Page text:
Altaneve prides themselves in being one of the very first top quality Prosecco producers to break on in to the United States. The shelves here are loaded with Prosecco, so much so that nobody even knows how the region keeps up because it statistically shouldn't. But how often do you see one that is a top shelf item? A Prosecco that competes with Champagne or higher-tiered American sparklers? Unless you're shopping in the right spots, it's not often until recently.

Altaneve also prides themselves in the history of Prosecco, which goes back thousands of years. I just wrote an article on Pliny the Elder and he loved the wine from the region, even though it didn't become what we know it to be today until the 20th century. As a huge history nerd, I like it when something embraces its roots. Especially when it's wine.

Their Sparkling Rosé is sustainably farmed and made of 70% Pinot Nero (Pinot Noir) from the Oltrepò Pavese region in the hills of northwestern Italy, and 30% Glera (the grape used for Prosecco) from the Valdobbiadene hills in northeastern Italy. It has a 12% ABV.

Wednesday, March 20, 2019

Wine Reviews: Best of Winter 2018/19!

Today is the first day of Spring, so here's the best wines that I reviewed for this Winter season!

#5. Corvezzo Terre di Marca Rosé "Sur lie" Frizzante

Region: Veneto, Italy
Review Release: December 23rd, 2018


I freaking love this. I love its personality. It's so very interesting on the nose and so fun and thirst quenching on the palate. That tart acidity on the finish is just begging for some food, too. Suddenly I really want fish tacos to pair with this. Unfortunately it doesn't look like this is available in United States right now, but it's sold for roughly $13 in the European Union. So I'm running with that. And I'm giving a damn good score.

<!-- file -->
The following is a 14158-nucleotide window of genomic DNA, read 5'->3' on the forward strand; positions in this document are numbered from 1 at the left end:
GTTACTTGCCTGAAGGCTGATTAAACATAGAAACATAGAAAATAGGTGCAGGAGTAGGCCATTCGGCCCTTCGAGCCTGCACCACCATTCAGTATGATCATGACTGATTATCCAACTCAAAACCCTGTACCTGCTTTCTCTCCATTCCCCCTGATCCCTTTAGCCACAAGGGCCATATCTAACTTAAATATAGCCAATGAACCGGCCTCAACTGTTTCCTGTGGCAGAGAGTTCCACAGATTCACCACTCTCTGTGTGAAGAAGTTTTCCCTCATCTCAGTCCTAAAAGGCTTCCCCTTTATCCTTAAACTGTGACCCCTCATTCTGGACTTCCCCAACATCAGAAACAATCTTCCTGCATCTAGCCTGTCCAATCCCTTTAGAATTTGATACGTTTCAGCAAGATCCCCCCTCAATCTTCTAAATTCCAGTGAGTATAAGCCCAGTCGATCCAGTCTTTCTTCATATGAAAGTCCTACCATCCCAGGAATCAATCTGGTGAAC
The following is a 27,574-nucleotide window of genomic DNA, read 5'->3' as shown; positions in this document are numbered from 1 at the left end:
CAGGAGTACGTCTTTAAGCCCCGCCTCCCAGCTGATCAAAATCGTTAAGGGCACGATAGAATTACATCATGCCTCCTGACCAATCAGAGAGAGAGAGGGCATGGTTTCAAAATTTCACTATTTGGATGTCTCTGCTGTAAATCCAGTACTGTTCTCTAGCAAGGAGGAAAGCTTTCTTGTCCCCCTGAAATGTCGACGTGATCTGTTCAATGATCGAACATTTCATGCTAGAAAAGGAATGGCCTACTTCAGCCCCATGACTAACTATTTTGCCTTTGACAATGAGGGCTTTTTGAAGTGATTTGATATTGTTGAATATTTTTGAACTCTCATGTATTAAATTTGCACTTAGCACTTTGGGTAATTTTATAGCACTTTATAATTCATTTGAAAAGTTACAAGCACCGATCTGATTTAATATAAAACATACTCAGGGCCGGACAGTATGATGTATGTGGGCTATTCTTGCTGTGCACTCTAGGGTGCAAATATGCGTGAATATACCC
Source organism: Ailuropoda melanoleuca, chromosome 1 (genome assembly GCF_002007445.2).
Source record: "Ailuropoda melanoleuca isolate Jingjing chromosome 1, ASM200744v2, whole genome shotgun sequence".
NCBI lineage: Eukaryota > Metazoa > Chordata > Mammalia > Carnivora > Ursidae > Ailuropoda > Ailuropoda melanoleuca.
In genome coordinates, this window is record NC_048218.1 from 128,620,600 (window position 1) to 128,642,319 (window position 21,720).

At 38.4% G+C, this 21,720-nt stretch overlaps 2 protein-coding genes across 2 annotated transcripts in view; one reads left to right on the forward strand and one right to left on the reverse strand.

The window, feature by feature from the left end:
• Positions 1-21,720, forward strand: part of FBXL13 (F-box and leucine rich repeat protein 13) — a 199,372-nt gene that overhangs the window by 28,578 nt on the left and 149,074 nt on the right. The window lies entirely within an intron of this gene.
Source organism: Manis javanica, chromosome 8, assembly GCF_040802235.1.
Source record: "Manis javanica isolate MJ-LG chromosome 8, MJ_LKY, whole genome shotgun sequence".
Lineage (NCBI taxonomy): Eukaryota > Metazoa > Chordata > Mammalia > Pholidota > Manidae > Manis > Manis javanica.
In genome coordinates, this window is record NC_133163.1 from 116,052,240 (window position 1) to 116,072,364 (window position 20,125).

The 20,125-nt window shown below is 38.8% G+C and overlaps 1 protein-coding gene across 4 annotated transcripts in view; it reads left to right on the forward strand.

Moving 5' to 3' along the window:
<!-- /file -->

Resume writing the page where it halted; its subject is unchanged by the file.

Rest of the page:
READ THE FULL REVIEW / WATCH THE YOUTUBE VIDEO

QUALITY VS PRICE RATING
Price: $23
Rating: 4.5/5 = Recommended / Highly Recommended(what does that mean?)


#4. Emilio Hidalgo Fino Sherry

Region: Jerez, Spain
Review Release: February 1st, 2019 (Wine Pick of the Month)


This is 100% Palamino. The color of the wine is a golden yellow. Caramel leads the charge of aromas, followed by dried apricots, prunes, brown sugar, and almonds. Fantastic nose. On the palate it's a lighter bodied Sherry, as it should be, with a nice salinity to its mouthfeel and bright acidity. There's flavors of apricots, almonds, Greek olives, and yeast. It feels and tastes so good on the finish that there's no rush to take another sip. Which is a good thing because it has a 15% ABV. Take your time and enjoy.